CAPE TOWN – Some of the Lions players may have extra motivation for tomorrow’s Super Rugby Unlocked showdown with the Bulls, but they better get ready for a pack that Jake White wants to grow into the “biggest, strongest and meanest” the visitors have ever fielded.
That was the warning from Bulls director of rugby Jake White yesterday after including new recruit Walt Steenkamp in the only change to the starting line-up that thrashed the Stormers 39-6 last week.
Steenkamp arrived in Pretoria on November 1 from the Cheetahs, and will take over the No 5 jersey from Ruan Nortje, who got a knock to the knee and is taking a breather this week.
The 25-year-old Steenkamp will make the Bulls pack even bigger, as he stands at 2.03m and 123kg according to White, compared to the younger and leaner Nortje, who is 2.00m and 117kg.
“Of course it’s my kind of pack! I want the biggest, strongest, meanest pack of forwards that the Bulls have ever produced. To have him in there, 123kg, 2.03m tall, great scrummager. He won the Currie Cup with the Free State, and won the first two games now as well,” White said about Steenkamp.
“Walt was in the team that beat us a month ago, so why not put him into the side? He knows how to win and will add some value.”
White added that another former Cheetahs lock, Sintu Manjezi, can play in both second-row positions and with No 4 Jason Jenkins returning to Japan after the Lions match, he will get more opportunities. Several former Bulls players such as Burger Odendaal and Marvin Orie will have a point to prove for the Lions, but White felt that his team can handle whatever the home side can throw at them.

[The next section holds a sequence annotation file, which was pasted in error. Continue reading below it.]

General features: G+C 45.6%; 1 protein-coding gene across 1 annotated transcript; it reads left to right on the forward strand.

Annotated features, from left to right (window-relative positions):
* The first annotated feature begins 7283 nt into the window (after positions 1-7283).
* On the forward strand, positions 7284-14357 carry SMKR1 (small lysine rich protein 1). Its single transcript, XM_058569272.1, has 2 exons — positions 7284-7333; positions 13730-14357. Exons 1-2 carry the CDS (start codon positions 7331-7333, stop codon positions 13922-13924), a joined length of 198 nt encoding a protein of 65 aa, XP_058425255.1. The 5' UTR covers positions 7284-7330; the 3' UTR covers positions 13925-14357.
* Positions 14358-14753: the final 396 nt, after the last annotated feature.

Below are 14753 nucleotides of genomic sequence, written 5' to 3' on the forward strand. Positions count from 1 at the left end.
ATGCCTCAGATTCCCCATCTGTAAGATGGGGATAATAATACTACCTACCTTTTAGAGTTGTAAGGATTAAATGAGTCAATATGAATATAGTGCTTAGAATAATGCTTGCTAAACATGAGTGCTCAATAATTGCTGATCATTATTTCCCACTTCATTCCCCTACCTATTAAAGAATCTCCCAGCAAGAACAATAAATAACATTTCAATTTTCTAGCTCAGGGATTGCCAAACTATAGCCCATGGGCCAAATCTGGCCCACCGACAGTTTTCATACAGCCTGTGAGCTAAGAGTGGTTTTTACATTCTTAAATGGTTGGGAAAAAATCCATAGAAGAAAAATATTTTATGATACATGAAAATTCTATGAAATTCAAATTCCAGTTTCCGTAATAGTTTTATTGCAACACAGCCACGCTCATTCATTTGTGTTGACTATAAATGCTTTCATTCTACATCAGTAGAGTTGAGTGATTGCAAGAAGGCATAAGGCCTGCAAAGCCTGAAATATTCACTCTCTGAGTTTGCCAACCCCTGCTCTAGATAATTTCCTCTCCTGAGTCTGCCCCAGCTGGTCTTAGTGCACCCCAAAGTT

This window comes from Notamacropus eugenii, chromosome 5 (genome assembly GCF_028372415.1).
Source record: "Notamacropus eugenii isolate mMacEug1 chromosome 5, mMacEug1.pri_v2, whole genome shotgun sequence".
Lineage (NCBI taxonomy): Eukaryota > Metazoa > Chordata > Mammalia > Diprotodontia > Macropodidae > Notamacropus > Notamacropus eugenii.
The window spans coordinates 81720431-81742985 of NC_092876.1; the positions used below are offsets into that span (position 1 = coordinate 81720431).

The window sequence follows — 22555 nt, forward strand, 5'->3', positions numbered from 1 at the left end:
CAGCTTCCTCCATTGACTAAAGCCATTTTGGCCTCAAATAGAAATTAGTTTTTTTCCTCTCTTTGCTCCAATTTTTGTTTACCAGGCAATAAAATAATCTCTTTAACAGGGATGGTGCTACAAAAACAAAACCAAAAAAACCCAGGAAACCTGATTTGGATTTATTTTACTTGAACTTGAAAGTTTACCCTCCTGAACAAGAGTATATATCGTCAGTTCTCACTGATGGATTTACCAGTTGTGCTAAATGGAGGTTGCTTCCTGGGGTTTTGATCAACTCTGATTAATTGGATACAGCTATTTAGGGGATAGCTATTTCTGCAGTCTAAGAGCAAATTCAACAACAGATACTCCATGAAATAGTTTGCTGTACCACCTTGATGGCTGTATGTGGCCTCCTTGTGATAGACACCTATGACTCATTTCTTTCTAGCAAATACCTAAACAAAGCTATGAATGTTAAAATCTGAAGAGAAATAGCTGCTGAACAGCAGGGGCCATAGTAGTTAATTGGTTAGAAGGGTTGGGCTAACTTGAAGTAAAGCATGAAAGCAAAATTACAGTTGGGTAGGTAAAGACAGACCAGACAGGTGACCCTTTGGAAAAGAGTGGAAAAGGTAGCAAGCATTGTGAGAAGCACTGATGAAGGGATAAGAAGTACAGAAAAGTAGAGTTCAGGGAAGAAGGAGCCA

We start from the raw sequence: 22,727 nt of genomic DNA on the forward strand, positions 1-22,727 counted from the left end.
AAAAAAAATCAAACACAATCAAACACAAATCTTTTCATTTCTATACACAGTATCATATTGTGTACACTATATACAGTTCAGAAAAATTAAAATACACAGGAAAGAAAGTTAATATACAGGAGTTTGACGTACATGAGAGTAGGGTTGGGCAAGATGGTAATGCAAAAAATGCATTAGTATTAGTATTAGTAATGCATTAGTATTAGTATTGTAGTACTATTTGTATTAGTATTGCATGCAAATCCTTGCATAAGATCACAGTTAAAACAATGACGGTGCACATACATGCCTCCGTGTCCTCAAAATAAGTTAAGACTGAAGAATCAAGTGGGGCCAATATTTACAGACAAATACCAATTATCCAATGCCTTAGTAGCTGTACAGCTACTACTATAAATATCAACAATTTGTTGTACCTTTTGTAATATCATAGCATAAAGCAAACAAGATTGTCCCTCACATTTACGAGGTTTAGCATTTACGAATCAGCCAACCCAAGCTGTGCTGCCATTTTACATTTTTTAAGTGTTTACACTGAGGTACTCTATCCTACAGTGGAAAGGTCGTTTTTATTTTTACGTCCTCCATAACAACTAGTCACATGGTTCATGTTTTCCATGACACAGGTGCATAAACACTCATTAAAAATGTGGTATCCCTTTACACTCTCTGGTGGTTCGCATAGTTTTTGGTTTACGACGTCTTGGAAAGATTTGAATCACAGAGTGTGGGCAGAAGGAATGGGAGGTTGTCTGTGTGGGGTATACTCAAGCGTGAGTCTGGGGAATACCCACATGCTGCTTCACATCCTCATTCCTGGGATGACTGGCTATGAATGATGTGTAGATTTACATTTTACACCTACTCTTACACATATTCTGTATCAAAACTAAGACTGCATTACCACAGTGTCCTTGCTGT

“There will be extra spice from us as well. There are no nasty feelings from our side (towards the former Bulls players now at the Lions). But we know them better than what they know us, which is quite nice,” said White.
“What makes it difficult for any team is that the Lions do so many unexpected things. The way they kick, the way they attack – they run out of their own half, and are not a stereotypical team.
“They ask you questions, and do things that other teams don’t necessarily do. They want quick ruck speed and move the ball around, and they make the most passes and most offloads – that’s their game. But we know what we got wrong against the Cheetahs, and now we play against the same sort of team.”
The former Springbok coach also couldn’t hide his delight about how a team he is coaching is being perceived.
White’s game plan was usually a conservative, forwards-based style of play, which has evolved into an all-encompassing attacking approach that has taken them to the top of the log.
“I have been surprised that it’s taken a relatively short time to get (the Bulls) to gel like that, but I’m not surprised that the style is like that. The speculation before the season was whatever it was, but I’ve coached in Australia, France and Japan and done a lot of coaching – different situations, teams, styles,” he said.
“Part of the excitement now is that I am not getting labelled as a conservative, Afrikaans kicking coach who just plays with a big pack of forwards, and that’s quite nice!
“It’s more difficult for teams to defend against us. If they don’t stop our forwards, our forwards will go through them, and if they put too much emphasis on our forward pack, we’ve got backs who can run around them and carve them as well. Sevens backs and Bulls forwards – it’s not a bad combination to play every week.”
15 David Kriel 14 Travis Ismaiel 13 Stedman Gans 12 Cornal Hendricks 11 Kurt-Lee Arendse 10 Morné Steyn 9 Ivan van Zyl 8 Duane Vermeulen (captain) 7 Elrigh Louw 6 Marco van Staden 5 Walt Steenkamp 4 Jason Jenkins 3 Trevor Nyakane 2 Johan Grobbelaar 1 Jacques van Rooyen
Bench – 16 Joe van Zyl 17 Gerhard Steenekamp 18 Marcel van der Merwe 19 Sintu Manjezi 20 Nizaam Carr 21 Embrose Papier 22 Chris Smith 23 Marco Jansen van Vuren